For some, folklore festivals mean colourful parades, regional sweets and a perfect family weekend activity. For others, having a good time means gallons of alcohol, large animals and a frenzied crowd crushing everything on its way. That’s Sanfermin, one of the most recognisable attractions of Spain.


The event takes place annually in Pamplona, the capital city of the community of Navarre, between 6th and 14th July. Its most important and most spectacular part is running of the bulls through the streets of the city, and the celebration itself gathers thousands of people from all over the world each year.


What is Sanfermin?

What used to be a religious celebration in honour of the patron saint of the city – namely Saint Fermin – has evolved beyond recognition since the Middle Ages, and its present form has little to do with the original. The programme includes concerts, costume parades (the so-called giants and bigheads), traditional dances, firework displays and a crazy party until dawn, but the bull runs (Spanish: encierros) certainly arouse the strongest emotions. It is encierros that won the festival its worldwide fame, mostly because of Ernest Hemingway and the novel “The Sun Also Rises”, inspired by his travels to Spain.


During Sanfermin, Pamplona literally turns into a huge fiesta: bars are open round the clock and hotel rooms are booked many months in advance, as during those few days the city hosts thousands of visitors. It is said that in the last few years the festival has lost its spirit and nowadays it gathers more thrill-seeking American tourists than Spanish citizens. However, there are still many people in all regions of Spain who can’t wait for the first days of July.


The course of the run

The bull runs start every day at 8 a.m. To put it simply, during encierro a herd of bulls is driven down the streets toward the bullring, where they will be fought during corridas organised later that day. A group of volunteers wearing typical white outfits run in front of the bulls, avoiding their horns and hooves, while hundreds of spectators cheer from behind the fencing and from other viewing spots. For the duration of the run, there is even an option to book viewing spots at balconies located on the course of the race – coffee and home-made snacks are usually included.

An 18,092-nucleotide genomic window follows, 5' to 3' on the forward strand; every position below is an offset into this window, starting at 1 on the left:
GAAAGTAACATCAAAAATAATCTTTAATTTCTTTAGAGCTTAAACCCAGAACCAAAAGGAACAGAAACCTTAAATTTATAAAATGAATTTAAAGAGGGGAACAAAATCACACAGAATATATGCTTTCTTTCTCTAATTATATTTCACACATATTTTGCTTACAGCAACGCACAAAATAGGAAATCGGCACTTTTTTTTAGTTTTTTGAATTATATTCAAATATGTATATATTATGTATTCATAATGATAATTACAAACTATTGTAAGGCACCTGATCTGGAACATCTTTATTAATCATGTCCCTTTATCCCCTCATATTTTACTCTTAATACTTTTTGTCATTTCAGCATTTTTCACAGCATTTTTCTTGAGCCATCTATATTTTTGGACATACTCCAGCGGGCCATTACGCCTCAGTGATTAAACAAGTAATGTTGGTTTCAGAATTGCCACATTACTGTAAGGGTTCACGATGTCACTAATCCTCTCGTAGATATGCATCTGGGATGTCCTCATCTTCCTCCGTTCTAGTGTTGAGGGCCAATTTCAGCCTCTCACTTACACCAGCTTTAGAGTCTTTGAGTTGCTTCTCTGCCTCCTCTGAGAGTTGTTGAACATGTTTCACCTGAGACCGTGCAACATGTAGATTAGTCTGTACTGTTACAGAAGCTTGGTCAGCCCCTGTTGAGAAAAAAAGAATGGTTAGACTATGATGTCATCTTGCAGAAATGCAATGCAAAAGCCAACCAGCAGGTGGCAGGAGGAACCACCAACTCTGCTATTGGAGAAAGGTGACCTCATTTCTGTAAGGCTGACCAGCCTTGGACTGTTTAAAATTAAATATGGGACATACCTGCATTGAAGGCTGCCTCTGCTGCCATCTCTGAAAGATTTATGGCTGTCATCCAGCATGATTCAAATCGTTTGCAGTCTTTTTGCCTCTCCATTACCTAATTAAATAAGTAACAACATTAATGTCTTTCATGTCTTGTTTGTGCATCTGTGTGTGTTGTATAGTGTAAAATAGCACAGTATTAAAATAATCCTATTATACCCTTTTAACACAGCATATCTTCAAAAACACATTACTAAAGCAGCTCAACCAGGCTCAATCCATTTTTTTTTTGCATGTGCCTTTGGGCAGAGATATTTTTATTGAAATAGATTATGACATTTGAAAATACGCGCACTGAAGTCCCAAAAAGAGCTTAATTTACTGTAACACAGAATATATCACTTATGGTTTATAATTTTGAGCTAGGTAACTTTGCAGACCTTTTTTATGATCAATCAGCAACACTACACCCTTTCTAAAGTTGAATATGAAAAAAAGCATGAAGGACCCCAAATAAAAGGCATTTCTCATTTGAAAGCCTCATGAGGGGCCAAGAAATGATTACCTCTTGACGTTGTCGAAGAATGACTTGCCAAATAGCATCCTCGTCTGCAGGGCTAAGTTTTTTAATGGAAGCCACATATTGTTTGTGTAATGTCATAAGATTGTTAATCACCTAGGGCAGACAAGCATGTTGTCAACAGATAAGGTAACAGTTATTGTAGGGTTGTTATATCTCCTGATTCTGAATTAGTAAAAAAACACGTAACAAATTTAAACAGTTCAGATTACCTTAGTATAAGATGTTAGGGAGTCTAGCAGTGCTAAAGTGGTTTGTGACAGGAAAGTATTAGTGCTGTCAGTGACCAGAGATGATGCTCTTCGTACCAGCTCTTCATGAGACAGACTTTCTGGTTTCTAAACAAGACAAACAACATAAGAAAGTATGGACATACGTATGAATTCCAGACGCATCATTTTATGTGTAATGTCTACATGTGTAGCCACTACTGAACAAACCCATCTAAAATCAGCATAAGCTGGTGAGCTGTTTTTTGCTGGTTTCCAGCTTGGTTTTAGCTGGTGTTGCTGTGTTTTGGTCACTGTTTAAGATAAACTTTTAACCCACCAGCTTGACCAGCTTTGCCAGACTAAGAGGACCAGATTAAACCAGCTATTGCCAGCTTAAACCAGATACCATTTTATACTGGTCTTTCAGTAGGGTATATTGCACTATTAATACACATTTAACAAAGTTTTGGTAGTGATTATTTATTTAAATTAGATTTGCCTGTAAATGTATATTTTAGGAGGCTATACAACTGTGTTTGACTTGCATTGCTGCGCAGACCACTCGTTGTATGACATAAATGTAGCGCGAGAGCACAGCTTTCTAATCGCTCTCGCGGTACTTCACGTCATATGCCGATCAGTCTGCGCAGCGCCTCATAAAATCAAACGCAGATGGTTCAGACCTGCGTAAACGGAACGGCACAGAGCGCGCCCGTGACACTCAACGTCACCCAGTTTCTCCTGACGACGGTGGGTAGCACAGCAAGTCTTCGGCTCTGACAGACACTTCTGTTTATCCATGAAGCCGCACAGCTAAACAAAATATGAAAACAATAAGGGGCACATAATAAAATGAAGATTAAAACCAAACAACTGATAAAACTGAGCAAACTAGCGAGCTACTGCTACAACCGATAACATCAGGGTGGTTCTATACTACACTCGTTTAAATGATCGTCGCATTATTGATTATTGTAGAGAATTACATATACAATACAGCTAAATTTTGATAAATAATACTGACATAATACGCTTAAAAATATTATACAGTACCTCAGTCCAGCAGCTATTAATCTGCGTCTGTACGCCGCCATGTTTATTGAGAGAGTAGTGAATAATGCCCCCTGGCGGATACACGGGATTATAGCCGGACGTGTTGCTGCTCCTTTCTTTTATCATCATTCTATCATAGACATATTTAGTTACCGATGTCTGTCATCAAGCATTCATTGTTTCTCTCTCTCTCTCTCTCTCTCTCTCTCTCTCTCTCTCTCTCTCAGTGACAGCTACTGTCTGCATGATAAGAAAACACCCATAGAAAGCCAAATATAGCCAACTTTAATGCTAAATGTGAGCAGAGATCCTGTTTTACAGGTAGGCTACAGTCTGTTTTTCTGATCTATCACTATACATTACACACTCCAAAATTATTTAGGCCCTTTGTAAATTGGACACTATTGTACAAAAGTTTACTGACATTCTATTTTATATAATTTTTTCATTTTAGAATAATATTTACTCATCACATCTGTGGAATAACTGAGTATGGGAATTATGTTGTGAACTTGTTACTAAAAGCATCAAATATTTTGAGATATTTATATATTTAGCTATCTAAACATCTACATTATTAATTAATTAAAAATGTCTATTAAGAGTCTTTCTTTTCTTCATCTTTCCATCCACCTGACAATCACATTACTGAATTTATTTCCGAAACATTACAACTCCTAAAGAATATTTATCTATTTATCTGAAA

Anyone can participate in the run, although there are some requirements, such as sobriety or legal age. The data on the official website of Sanfermin shows that most runners who participate in the race do it for the first and the last time in their lives. Some, however, run with the bulls year after year – in many cases, in spite of injuries suffered in past years. For those brave souls, participation in the race is something beyond tradition, and the mere few seconds in front of a raging bull bring a rush of adrenalin and pure joy.


Extreme feelings and attachment to tradition

Just like bullfighting itself, the running of the bulls held during Sanfermin stirs great controversy due to animal cruelty. Although entertainment activities using bulls are still popular not only in Spain, disapproval for such practices grows stronger. Another issue raised is safety, as the race often results in all sorts in injuries; fatal accidents happen as well. Interestingly, the main risk factor are not horns and hooves, but the unpredictable behaviour of the crowd during encierro.


The dispute between advocates of tradition and those who promote safer and cruelty-free entertainment has been going on for many years. Simultaneously, this unusual festival made Pamplona a world-famous city, which is clearly both a blessing and a curse for its citizens. No matter whether you find the idea of an 8-day long fiesta appealing or appalling, one thing must be admitted: the Spanish style of partying goes beyond imagination.